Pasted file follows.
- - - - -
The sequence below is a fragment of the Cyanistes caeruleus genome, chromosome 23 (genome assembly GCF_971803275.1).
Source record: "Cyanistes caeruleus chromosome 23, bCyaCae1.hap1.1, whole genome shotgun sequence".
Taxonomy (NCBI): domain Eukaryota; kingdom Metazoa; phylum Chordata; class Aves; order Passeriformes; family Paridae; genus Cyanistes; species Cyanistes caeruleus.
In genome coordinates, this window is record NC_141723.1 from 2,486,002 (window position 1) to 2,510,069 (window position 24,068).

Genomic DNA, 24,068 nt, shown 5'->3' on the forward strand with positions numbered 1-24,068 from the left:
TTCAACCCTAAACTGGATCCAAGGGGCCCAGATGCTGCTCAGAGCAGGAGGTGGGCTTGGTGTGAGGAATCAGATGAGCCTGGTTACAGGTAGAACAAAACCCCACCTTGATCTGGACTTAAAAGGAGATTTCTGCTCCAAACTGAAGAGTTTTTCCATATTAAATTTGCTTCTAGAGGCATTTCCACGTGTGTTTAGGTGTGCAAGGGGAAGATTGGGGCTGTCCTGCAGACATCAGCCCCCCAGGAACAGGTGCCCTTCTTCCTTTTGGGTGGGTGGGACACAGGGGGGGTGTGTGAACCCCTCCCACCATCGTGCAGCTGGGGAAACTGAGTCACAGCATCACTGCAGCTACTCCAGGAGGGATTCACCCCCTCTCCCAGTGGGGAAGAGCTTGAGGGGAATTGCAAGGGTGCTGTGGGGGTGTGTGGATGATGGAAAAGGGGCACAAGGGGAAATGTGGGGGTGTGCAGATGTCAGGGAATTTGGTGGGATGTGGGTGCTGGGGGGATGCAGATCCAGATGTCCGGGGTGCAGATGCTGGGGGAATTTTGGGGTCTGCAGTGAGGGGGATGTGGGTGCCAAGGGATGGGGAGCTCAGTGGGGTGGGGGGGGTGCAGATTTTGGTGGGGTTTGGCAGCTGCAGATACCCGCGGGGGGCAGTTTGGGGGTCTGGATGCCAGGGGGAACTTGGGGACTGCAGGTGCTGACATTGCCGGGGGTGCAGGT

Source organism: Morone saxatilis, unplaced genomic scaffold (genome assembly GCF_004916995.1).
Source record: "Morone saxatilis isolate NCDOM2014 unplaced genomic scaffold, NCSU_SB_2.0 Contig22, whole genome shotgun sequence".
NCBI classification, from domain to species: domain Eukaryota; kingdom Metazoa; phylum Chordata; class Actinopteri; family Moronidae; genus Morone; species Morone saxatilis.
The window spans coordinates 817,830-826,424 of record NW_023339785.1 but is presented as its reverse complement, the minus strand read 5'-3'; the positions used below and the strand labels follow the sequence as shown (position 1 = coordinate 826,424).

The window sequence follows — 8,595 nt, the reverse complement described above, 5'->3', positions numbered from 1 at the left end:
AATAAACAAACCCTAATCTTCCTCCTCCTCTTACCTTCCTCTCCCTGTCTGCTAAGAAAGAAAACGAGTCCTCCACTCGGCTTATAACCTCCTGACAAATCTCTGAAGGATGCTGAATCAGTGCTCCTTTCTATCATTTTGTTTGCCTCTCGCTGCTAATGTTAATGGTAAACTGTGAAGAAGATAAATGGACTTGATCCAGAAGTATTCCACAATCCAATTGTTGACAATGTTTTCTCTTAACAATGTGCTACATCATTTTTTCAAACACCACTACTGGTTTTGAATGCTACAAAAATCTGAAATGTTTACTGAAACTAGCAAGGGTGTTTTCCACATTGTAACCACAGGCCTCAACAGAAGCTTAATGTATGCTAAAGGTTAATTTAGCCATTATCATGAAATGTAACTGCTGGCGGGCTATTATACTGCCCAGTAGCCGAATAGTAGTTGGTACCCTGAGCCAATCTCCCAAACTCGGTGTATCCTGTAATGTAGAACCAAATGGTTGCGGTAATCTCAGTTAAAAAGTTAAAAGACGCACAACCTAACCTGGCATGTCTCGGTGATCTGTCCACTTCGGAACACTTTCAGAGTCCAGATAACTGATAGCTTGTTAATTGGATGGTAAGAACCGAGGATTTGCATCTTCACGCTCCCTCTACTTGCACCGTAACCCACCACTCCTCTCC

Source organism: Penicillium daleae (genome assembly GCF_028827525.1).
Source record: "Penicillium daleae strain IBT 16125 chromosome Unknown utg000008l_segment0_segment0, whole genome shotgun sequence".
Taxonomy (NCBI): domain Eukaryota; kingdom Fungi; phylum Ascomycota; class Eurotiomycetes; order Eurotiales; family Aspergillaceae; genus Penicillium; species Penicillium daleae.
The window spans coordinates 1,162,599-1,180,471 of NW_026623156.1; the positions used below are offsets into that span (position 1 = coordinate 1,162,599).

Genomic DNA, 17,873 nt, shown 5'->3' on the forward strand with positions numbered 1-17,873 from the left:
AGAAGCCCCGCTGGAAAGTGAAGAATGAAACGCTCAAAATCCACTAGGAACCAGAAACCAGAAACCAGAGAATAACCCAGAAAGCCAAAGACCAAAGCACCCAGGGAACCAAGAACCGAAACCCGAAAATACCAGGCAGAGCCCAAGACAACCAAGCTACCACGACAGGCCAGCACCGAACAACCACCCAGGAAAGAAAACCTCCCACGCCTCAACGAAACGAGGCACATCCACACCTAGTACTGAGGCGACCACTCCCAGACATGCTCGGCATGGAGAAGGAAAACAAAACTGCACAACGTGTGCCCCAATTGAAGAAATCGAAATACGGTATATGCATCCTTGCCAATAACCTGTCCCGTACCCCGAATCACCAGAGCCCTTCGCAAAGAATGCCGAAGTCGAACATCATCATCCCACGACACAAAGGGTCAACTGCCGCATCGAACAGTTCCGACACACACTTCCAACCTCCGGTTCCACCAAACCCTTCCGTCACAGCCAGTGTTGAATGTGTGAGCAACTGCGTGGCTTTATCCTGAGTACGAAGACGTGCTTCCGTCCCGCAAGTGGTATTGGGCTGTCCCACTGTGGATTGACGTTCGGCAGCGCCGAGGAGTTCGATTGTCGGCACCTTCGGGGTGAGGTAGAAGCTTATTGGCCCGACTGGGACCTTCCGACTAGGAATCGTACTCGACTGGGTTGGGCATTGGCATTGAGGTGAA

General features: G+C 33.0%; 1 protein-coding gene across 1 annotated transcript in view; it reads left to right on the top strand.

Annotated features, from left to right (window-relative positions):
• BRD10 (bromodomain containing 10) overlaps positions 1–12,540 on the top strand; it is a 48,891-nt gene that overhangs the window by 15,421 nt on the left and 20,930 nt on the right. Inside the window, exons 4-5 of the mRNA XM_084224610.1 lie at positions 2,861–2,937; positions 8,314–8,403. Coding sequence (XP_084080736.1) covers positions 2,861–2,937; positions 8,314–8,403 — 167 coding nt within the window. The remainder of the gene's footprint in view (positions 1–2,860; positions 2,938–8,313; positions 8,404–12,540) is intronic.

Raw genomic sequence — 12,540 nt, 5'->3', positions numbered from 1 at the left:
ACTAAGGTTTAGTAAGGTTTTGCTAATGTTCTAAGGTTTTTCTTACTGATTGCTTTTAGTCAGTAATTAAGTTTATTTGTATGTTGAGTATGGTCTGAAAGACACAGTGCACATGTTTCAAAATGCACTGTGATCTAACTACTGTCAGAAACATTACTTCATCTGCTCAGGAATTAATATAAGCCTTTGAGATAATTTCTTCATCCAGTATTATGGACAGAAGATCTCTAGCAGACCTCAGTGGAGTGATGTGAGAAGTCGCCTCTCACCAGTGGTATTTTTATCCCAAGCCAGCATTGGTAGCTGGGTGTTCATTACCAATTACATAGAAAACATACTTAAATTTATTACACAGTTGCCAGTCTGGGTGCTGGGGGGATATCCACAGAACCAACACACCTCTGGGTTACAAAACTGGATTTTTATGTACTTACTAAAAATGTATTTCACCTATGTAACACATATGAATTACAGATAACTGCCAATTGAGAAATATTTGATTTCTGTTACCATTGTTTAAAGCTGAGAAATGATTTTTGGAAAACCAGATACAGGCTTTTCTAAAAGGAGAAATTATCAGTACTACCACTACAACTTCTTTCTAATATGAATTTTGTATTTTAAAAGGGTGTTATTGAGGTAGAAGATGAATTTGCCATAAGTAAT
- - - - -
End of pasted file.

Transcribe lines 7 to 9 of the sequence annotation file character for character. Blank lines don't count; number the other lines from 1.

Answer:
Source organism: Morone saxatilis, unplaced genomic scaffold (genome assembly GCF_004916995.1).
Source record: "Morone saxatilis isolate NCDOM2014 unplaced genomic scaffold, NCSU_SB_2.0 Contig22, whole genome shotgun sequence".
NCBI classification, from domain to species: domain Eukaryota; kingdom Metazoa; phylum Chordata; class Actinopteri; family Moronidae; genus Morone; species Morone saxatilis.